Monday, October 24, 2022
Emily Sinnwell visits a patient at home in Postville, Iowa during the height of the COVID-19 pandemic.
Emily Sinnwell conducts an outside visit with a patient at home in Postville, Iowa during the height of the COVID-19 pandemic.

For Emily Sinnwell, DNP, ARNP, FNP-BC, PMHNP-BC, providing health care starts long before a person begins to feel sick or goes in for a check-up – it starts with making sure basic needs are met. 

“Health really starts with housing, food, and family, and so I think we need to rethink what health is and start at the basics,” she said. “I believe that we can’t address some of these bigger issues like diabetes and depression if we can’t even address the basic needs for somebody to survive.”

Sinnwell, who is dually certified in family and psychiatric mental health, strives to put these beliefs into practice both in her clinical work and outside of it. She has more than 15 years of experience working in Mexican, immigrant, and migrant farmworker communities, co-founded the Iowa City Catholic Worker House, and is a provider for federally qualified health center Proteus, Inc. In 2020, she won the Iowa City Human Rights International Award for her work advocating for immigrant and refugee rights.

For the past two years, much of Sinnwell’s work has focused on pandemic-related healthcare, both physical and mental, for Iowa’s essential workers. In Columbus Junction, a city of 1,830 whose largest employer is a meat-packing facility, more than 500 workers tested positive for COVID-19 by April 2020, and the ripple effects continue. At the request of Columbus Junction community members looking to address the impact of the pandemic on high school-aged youth, Sinnwell worked with a Carver College of Medicine student and community partners to conduct three bilingual mental health support groups at the high school, one for parents, one for kids, and one that brought them together.  

Sinnwell says she doesn’t see a lot of serious mental illness in these populations but, because of the discrimination and trauma they’ve experienced, she sees a lot of depression, hopelessness, fear, panic, and anxiety. “I think a big part is listening to people. We do a lot of listening to their stories and what they’ve been through, and that’s health,” she said.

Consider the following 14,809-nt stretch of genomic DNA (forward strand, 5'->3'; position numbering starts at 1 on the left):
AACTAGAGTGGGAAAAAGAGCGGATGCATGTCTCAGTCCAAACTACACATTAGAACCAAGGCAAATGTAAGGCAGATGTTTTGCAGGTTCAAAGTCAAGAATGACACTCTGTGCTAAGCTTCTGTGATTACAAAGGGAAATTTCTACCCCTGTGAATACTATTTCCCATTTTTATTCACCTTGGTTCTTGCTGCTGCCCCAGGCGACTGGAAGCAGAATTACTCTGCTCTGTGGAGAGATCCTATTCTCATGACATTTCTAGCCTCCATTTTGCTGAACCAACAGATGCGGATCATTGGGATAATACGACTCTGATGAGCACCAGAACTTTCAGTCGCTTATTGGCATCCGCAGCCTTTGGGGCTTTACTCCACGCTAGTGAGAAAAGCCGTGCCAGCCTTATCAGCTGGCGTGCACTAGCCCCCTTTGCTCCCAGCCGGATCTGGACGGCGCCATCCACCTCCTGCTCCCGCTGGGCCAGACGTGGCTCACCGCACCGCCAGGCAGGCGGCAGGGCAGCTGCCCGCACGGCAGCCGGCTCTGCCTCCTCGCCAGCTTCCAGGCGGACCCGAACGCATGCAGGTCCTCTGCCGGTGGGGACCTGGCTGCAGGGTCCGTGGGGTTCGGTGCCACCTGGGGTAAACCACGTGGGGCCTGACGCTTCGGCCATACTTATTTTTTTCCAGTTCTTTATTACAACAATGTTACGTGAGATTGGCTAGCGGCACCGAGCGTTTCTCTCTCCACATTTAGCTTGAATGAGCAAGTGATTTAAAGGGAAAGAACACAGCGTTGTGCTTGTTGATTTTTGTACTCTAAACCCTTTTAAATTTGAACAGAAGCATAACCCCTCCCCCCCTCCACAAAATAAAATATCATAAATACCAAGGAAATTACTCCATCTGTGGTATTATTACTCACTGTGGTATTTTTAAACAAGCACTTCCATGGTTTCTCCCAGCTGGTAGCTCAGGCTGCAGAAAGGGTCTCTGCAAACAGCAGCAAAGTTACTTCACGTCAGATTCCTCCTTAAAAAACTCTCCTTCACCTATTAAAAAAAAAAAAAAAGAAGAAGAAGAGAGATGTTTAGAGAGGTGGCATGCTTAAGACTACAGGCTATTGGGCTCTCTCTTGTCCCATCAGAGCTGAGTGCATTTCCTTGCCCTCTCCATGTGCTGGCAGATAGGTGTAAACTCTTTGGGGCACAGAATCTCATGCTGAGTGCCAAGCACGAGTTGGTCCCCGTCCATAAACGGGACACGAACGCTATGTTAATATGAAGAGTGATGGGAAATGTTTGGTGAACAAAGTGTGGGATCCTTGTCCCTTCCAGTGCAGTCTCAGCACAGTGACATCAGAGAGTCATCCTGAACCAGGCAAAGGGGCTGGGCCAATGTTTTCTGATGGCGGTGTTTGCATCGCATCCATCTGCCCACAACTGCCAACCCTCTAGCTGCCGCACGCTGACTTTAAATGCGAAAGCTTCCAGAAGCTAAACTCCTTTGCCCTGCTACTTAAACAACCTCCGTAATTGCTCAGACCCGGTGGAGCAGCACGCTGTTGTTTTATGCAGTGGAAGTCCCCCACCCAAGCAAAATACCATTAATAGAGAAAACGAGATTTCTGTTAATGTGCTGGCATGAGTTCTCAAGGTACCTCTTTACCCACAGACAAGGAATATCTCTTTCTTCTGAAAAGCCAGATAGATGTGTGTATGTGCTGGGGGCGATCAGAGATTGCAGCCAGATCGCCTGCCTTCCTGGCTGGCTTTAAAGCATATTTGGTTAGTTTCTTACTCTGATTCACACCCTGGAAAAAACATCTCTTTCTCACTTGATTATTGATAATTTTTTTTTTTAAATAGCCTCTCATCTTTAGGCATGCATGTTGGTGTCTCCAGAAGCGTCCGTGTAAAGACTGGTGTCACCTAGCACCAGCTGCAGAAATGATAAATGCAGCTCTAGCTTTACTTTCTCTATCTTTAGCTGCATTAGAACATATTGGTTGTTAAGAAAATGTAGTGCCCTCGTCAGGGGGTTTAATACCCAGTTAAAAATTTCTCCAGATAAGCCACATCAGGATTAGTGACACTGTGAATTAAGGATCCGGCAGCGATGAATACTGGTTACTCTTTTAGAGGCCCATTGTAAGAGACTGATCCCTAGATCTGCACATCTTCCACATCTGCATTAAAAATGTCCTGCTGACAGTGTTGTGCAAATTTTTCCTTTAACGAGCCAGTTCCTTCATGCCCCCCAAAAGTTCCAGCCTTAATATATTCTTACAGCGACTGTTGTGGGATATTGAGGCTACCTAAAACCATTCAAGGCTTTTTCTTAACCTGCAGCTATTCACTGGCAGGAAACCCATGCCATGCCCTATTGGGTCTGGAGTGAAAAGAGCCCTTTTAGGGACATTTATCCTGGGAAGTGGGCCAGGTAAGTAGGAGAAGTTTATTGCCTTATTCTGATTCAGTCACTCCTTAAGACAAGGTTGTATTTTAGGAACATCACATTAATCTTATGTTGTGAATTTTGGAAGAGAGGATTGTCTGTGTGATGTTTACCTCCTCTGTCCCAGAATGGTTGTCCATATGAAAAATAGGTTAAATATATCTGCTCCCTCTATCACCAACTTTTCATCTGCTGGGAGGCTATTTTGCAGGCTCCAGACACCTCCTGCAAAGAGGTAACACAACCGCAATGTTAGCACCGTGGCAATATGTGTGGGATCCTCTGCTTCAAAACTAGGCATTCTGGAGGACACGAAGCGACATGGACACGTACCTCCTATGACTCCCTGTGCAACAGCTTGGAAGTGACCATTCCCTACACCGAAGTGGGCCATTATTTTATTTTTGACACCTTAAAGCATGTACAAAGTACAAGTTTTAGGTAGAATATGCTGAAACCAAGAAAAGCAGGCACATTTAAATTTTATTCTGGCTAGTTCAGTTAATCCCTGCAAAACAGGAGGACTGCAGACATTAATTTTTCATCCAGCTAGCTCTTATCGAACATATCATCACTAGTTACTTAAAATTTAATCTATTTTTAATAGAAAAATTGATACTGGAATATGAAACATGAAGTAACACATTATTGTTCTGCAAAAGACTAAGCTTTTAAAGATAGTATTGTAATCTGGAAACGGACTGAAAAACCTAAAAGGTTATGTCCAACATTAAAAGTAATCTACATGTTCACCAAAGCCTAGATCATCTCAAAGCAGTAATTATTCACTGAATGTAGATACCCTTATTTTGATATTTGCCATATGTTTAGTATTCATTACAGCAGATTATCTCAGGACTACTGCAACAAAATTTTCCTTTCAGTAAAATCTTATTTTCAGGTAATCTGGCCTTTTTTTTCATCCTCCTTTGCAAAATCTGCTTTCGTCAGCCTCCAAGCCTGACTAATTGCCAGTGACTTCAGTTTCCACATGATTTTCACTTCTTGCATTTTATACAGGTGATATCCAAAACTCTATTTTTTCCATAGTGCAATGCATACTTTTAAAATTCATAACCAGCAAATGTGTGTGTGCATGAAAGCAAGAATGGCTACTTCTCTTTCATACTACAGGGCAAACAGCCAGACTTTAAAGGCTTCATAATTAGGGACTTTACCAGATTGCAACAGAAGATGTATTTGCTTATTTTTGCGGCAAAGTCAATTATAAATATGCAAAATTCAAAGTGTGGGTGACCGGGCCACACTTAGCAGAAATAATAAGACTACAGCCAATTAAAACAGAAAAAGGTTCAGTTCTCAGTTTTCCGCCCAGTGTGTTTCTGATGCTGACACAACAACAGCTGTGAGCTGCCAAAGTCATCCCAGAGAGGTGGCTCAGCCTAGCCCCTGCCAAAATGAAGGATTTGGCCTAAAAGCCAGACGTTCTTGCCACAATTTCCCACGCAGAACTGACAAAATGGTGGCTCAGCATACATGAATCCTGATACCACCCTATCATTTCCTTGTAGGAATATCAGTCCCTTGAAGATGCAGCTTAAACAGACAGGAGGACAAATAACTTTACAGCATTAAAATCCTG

In November 2021, Sinnwell and her community partners received a $250,000 grant from the Iowa Department of Public Health Iowa Initiative to Address COVID-19 Health Disparities. According to the application, the Initiative funded projects across the state to address needs related to social determinants of health and work with social service providers and related organizations to reduce COVID-19-related health disparities in disproportionately affected, higher-risk populations.

Emily Sinnwell is photographed in the Bell's Melons farm kitchen, where sweet bread is baked for workers.
Emily Sinnwell in the kitchen at Bell's Melons farm, where sweet bread is baked for workers.

This grant allows Sinnwell and her collaborators to continue their outreach and health promotion work and reach a broader population. They organize meetings on vaccine safety, community healthcare, and social service coordination across east and southeast Iowa. They help people with online vaccine appointments, ordering free tests, and encouraging them to engage in their own health. This work takes place in schools and on front porches, in migrant camp laundry rooms and farm cafeterias, at church after mass, and on social media.

“This COVID-19 grant gave us the tools to continue organizing people around issues that affect their health,” said Sinnwell. “We know that the pandemic really highlighted all of the discrepancies or the vulnerabilities among these populations. Hearing from the workers, hearing their stories, hearing what’s missing – if you don’t have paid time off for sick leave, you can’t isolate during COVID or take care of your children.”

They also work with regional partners to coordinate mobile healthcare and vaccine clinics. Recently, a vaccination clinic in rural southeast Iowa involved Bell’s Melons (the grower), Johnson County Public Health, Trinity Muscatine Public Health, and Proteus, Inc. (the medical provider). Bell’s brings in hundreds of migrant workers on temporary visas every year to detassel, with many of the same workers returning year after year. The team vaccinated nearly 100 farmworkers with the latest COVID-19 booster. “That feels good because we can send them home boosted and protected, and it’s the right thing to do in our community,” said Sinnwell. 


► Read more from the 2022 College of Nursing Magazine